"How do you encourage people to keep their hope," Joan asked, "but not their complacency?"But the more memorable passages are the simpler telling anecdotes.
The Kingsolver family of four left drought-stressed Arizona, where lack of rainfall prevented environmentally sound food choices, for the old family farm in Appalachia, where they could spend 12 months eating and growing local food. The first stop on the road trip was, paradoxically, to buy fuel.
Here is the conversation between the cashier at the gas station food mart and Kingsolver's husband, Steven:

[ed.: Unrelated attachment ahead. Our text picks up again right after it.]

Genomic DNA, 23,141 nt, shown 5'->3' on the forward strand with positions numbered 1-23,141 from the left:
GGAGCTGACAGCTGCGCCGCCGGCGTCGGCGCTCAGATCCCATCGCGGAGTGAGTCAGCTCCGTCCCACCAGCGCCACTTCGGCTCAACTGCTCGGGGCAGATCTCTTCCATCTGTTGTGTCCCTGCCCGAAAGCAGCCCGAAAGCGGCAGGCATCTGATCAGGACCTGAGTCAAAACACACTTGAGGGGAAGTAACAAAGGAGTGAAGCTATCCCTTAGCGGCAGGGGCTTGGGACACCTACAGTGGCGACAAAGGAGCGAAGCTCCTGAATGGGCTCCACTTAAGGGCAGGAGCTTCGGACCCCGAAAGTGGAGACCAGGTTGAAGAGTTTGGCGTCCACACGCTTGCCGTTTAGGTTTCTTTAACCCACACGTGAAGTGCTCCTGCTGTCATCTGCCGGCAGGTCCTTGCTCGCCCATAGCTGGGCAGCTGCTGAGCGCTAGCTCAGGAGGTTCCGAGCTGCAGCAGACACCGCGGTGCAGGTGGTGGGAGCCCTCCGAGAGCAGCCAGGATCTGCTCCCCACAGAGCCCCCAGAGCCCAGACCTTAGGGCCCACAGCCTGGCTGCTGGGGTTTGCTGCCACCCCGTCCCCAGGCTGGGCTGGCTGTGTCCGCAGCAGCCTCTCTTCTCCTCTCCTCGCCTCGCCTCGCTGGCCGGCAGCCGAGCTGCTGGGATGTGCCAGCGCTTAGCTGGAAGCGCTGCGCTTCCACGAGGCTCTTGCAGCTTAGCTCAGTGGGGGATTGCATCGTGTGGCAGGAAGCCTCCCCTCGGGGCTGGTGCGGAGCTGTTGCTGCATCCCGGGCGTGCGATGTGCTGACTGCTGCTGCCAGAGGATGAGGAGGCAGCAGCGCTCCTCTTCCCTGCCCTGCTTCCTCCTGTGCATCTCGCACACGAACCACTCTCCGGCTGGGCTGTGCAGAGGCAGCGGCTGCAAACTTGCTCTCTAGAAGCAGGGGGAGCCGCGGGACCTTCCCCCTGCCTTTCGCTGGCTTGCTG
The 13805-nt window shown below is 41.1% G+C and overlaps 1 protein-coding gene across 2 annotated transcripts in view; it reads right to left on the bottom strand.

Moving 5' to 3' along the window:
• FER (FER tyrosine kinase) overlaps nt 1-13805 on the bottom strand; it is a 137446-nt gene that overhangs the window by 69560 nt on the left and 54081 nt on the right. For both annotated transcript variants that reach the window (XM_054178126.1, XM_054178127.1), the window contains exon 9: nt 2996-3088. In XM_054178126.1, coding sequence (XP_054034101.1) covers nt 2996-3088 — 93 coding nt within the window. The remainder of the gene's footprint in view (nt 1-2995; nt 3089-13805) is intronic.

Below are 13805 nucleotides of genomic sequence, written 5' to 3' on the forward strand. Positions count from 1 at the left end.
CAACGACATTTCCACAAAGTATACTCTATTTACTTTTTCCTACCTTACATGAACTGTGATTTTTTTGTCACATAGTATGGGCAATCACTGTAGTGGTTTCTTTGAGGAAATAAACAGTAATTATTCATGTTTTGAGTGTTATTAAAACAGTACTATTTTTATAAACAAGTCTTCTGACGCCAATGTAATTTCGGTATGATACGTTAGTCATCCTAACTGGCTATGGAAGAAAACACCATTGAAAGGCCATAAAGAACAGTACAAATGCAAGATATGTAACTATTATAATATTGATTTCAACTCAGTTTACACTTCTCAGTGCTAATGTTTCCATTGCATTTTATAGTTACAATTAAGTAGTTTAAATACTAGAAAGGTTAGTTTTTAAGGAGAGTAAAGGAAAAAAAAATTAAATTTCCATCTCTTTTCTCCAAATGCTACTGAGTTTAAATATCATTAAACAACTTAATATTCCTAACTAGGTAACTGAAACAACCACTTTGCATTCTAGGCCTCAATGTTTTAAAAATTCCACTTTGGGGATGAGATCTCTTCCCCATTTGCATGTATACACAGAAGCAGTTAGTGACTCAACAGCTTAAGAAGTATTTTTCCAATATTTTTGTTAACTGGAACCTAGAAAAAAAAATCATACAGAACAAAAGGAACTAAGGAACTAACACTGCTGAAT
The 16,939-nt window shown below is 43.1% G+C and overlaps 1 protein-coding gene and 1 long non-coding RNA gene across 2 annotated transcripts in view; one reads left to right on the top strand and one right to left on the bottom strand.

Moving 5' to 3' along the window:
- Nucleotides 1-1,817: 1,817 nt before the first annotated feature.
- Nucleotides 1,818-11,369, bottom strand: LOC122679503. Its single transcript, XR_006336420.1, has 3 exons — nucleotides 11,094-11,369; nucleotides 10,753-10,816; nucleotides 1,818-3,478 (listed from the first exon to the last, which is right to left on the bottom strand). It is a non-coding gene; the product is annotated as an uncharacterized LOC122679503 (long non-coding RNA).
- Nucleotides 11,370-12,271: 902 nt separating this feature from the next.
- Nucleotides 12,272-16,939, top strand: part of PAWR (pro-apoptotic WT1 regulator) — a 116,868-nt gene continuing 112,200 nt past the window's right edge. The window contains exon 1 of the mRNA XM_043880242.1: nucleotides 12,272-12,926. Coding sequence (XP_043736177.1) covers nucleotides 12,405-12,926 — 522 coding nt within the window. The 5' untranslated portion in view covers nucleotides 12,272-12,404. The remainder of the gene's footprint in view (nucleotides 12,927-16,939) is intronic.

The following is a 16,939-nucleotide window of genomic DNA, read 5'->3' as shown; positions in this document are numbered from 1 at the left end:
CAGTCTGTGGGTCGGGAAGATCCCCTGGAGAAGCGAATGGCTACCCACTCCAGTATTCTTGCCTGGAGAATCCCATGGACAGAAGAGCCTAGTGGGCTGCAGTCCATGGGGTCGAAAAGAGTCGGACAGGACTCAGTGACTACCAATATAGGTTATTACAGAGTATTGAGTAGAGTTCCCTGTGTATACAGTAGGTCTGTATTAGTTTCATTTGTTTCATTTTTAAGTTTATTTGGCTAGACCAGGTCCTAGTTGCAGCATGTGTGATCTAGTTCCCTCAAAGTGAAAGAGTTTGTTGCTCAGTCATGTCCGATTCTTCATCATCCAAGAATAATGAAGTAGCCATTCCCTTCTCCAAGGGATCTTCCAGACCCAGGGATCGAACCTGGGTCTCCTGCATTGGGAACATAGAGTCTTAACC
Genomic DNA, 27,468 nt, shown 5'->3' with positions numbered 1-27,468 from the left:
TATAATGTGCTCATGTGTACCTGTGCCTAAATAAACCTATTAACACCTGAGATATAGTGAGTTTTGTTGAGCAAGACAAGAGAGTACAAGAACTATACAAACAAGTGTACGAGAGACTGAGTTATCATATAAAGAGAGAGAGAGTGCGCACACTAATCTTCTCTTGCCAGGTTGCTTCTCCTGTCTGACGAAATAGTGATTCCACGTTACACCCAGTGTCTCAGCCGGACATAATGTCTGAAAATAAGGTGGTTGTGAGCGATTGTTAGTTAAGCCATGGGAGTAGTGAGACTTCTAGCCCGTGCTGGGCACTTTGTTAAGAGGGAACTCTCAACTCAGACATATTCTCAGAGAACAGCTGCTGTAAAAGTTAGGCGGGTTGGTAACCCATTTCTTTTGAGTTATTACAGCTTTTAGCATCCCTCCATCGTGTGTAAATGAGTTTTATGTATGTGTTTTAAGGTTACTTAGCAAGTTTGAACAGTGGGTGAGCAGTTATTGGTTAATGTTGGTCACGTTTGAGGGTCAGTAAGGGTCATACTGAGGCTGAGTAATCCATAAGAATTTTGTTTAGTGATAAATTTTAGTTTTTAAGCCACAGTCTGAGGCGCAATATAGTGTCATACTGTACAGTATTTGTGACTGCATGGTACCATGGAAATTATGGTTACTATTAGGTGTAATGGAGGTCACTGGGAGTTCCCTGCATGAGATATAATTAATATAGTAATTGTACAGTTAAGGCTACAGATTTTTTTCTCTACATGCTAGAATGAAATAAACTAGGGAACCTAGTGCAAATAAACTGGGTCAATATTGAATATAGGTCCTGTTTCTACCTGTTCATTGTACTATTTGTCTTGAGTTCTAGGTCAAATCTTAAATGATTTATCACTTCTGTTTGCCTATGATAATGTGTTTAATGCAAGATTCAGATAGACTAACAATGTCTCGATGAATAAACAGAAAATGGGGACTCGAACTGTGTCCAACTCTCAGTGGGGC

"Dang," she said, it's going to rain."
"I hope so," Steven said.
She turned her scowl from the window to Steven. This bleached-blond guardian of gas pumps and snack food was not amused. "It better not, is all I can say."
"But we need it," I pointed out. I am not one to argue with cashiers, but the desert was dying, and this was my very last minute as a Tucsonan. I hated to jinx it with bad precipitation-karma.
"I know that's what they're saying, but I don't care. Tomorrow's my first day off in two weeks, and I want to wash my car."